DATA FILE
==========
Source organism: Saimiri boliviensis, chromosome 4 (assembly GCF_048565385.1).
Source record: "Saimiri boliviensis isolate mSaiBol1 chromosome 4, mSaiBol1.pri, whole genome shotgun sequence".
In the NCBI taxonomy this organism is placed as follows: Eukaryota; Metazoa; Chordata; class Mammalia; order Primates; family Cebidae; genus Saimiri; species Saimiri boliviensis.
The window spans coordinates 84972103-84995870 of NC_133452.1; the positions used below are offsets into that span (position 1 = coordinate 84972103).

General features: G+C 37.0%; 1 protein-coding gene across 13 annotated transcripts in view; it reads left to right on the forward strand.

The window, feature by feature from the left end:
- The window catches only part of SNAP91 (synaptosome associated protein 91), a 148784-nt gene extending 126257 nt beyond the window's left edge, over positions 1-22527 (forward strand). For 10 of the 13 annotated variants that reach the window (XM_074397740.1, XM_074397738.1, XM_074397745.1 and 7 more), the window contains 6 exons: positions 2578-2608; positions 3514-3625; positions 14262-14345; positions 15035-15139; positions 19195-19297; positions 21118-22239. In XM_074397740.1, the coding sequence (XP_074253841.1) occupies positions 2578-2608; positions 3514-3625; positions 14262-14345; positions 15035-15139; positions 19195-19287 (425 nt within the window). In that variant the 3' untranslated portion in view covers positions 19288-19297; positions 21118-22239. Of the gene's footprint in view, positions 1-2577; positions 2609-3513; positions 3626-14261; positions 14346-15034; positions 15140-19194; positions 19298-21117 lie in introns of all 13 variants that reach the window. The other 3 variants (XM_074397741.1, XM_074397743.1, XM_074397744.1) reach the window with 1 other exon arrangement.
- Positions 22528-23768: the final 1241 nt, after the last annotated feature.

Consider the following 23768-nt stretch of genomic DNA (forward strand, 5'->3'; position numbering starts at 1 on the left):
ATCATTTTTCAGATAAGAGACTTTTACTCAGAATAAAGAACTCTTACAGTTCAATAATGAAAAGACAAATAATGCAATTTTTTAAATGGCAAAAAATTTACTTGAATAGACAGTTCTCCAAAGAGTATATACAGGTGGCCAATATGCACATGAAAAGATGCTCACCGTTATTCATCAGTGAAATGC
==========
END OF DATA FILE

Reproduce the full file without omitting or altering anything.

Source organism: Saimiri boliviensis, chromosome 4 (assembly GCF_048565385.1).
Source record: "Saimiri boliviensis isolate mSaiBol1 chromosome 4, mSaiBol1.pri, whole genome shotgun sequence".
In the NCBI taxonomy this organism is placed as follows: Eukaryota; Metazoa; Chordata; class Mammalia; order Primates; family Cebidae; genus Saimiri; species Saimiri boliviensis.
The window spans coordinates 84972103-84995870 of NC_133452.1; the positions used below are offsets into that span (position 1 = coordinate 84972103).

General features: G+C 37.0%; 1 protein-coding gene across 13 annotated transcripts in view; it reads left to right on the forward strand.

The window, feature by feature from the left end:
- The window catches only part of SNAP91 (synaptosome associated protein 91), a 148784-nt gene extending 126257 nt beyond the window's left edge, over positions 1-22527 (forward strand). For 10 of the 13 annotated variants that reach the window (XM_074397740.1, XM_074397738.1, XM_074397745.1 and 7 more), the window contains 6 exons: positions 2578-2608; positions 3514-3625; positions 14262-14345; positions 15035-15139; positions 19195-19297; positions 21118-22239. In XM_074397740.1, the coding sequence (XP_074253841.1) occupies positions 2578-2608; positions 3514-3625; positions 14262-14345; positions 15035-15139; positions 19195-19287 (425 nt within the window). In that variant the 3' untranslated portion in view covers positions 19288-19297; positions 21118-22239. Of the gene's footprint in view, positions 1-2577; positions 2609-3513; positions 3626-14261; positions 14346-15034; positions 15140-19194; positions 19298-21117 lie in introns of all 13 variants that reach the window. The other 3 variants (XM_074397741.1, XM_074397743.1, XM_074397744.1) reach the window with 1 other exon arrangement.
- Positions 22528-23768: the final 1241 nt, after the last annotated feature.

Consider the following 23768-nt stretch of genomic DNA (forward strand, 5'->3'; position numbering starts at 1 on the left):
ATCATTTTTCAGATAAGAGACTTTTACTCAGAATAAAGAACTCTTACAGTTCAATAATGAAAAGACAAATAATGCAATTTTTTAAATGGCAAAAAATTTACTTGAATAGACAGTTCTCCAAAGAGTATATACAGGTGGCCAATATGCACATGAAAAGATGCTCACCGTTATTCATCAGTGAAATGC